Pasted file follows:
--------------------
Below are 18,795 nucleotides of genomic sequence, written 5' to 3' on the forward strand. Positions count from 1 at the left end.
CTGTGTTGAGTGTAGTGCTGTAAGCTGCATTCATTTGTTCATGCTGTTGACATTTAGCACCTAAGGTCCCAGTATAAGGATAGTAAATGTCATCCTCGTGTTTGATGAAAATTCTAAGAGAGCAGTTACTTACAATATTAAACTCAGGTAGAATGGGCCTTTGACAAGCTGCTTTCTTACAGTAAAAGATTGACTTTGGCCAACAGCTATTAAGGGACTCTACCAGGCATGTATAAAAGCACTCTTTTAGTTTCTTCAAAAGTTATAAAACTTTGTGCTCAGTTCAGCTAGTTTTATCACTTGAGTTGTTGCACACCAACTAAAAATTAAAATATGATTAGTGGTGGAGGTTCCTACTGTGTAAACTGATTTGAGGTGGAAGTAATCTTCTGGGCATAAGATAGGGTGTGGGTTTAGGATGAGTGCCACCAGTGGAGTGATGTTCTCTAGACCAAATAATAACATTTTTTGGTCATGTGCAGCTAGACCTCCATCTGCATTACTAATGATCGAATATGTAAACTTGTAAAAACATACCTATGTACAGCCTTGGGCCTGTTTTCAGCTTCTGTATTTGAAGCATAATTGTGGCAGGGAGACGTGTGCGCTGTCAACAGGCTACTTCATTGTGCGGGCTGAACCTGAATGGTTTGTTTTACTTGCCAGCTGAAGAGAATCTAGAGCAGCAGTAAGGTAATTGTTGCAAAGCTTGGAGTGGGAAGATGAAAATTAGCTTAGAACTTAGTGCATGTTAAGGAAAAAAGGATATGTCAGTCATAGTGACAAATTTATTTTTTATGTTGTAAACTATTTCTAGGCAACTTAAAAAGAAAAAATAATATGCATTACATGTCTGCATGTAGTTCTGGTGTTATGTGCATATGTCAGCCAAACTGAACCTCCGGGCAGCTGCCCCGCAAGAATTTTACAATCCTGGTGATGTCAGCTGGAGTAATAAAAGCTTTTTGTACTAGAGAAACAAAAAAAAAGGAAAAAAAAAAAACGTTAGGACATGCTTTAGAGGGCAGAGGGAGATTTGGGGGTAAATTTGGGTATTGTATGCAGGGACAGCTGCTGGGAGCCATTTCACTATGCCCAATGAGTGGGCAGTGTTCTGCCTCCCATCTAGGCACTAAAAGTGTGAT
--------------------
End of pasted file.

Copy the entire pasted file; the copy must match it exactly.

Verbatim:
Below are 18,795 nucleotides of genomic sequence, written 5' to 3' on the forward strand. Positions count from 1 at the left end.
CTGTGTTGAGTGTAGTGCTGTAAGCTGCATTCATTTGTTCATGCTGTTGACATTTAGCACCTAAGGTCCCAGTATAAGGATAGTAAATGTCATCCTCGTGTTTGATGAAAATTCTAAGAGAGCAGTTACTTACAATATTAAACTCAGGTAGAATGGGCCTTTGACAAGCTGCTTTCTTACAGTAAAAGATTGACTTTGGCCAACAGCTATTAAGGGACTCTACCAGGCATGTATAAAAGCACTCTTTTAGTTTCTTCAAAAGTTATAAAACTTTGTGCTCAGTTCAGCTAGTTTTATCACTTGAGTTGTTGCACACCAACTAAAAATTAAAATATGATTAGTGGTGGAGGTTCCTACTGTGTAAACTGATTTGAGGTGGAAGTAATCTTCTGGGCATAAGATAGGGTGTGGGTTTAGGATGAGTGCCACCAGTGGAGTGATGTTCTCTAGACCAAATAATAACATTTTTTGGTCATGTGCAGCTAGACCTCCATCTGCATTACTAATGATCGAATATGTAAACTTGTAAAAACATACCTATGTACAGCCTTGGGCCTGTTTTCAGCTTCTGTATTTGAAGCATAATTGTGGCAGGGAGACGTGTGCGCTGTCAACAGGCTACTTCATTGTGCGGGCTGAACCTGAATGGTTTGTTTTACTTGCCAGCTGAAGAGAATCTAGAGCAGCAGTAAGGTAATTGTTGCAAAGCTTGGAGTGGGAAGATGAAAATTAGCTTAGAACTTAGTGCATGTTAAGGAAAAAAGGATATGTCAGTCATAGTGACAAATTTATTTTTTATGTTGTAAACTATTTCTAGGCAACTTAAAAAGAAAAAATAATATGCATTACATGTCTGCATGTAGTTCTGGTGTTATGTGCATATGTCAGCCAAACTGAACCTCCGGGCAGCTGCCCCGCAAGAATTTTACAATCCTGGTGATGTCAGCTGGAGTAATAAAAGCTTTTTGTACTAGAGAAACAAAAAAAAAGGAAAAAAAAAAAACGTTAGGACATGCTTTAGAGGGCAGAGGGAGATTTGGGGGTAAATTTGGGTATTGTATGCAGGGACAGCTGCTGGGAGCCATTTCACTATGCCCAATGAGTGGGCAGTGTTCTGCCTCCCATCTAGGCACTAAAAGTGTGAT